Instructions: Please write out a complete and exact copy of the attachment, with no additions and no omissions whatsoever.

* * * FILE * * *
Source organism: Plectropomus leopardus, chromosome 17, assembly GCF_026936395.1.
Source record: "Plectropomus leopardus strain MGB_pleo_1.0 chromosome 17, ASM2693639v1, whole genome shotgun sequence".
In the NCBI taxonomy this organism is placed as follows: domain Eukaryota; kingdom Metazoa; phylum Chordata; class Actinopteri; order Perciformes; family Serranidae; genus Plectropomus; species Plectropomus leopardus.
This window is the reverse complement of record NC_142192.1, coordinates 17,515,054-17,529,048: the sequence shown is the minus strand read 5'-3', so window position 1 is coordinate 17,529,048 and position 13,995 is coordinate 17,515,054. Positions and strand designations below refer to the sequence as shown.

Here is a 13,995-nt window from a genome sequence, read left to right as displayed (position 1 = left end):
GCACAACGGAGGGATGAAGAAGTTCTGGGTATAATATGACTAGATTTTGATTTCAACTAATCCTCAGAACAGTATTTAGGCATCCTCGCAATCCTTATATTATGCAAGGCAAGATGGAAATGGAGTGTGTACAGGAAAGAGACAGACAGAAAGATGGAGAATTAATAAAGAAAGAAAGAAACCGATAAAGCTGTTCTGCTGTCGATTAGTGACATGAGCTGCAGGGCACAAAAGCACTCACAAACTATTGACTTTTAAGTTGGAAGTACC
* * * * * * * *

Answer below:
Source organism: Plectropomus leopardus, chromosome 17, assembly GCF_026936395.1.
Source record: "Plectropomus leopardus strain MGB_pleo_1.0 chromosome 17, ASM2693639v1, whole genome shotgun sequence".
In the NCBI taxonomy this organism is placed as follows: domain Eukaryota; kingdom Metazoa; phylum Chordata; class Actinopteri; order Perciformes; family Serranidae; genus Plectropomus; species Plectropomus leopardus.
This window is the reverse complement of record NC_142192.1, coordinates 17,515,054-17,529,048: the sequence shown is the minus strand read 5'-3', so window position 1 is coordinate 17,529,048 and position 13,995 is coordinate 17,515,054. Positions and strand designations below refer to the sequence as shown.

Here is a 13,995-nt window from a genome sequence, read left to right as displayed (position 1 = left end):
GCACAACGGAGGGATGAAGAAGTTCTGGGTATAATATGACTAGATTTTGATTTCAACTAATCCTCAGAACAGTATTTAGGCATCCTCGCAATCCTTATATTATGCAAGGCAAGATGGAAATGGAGTGTGTACAGGAAAGAGACAGACAGAAAGATGGAGAATTAATAAAGAAAGAAAGAAACCGATAAAGCTGTTCTGCTGTCGATTAGTGACATGAGCTGCAGGGCACAAAAGCACTCACAAACTATTGACTTTTAAGTTGGAAGTACC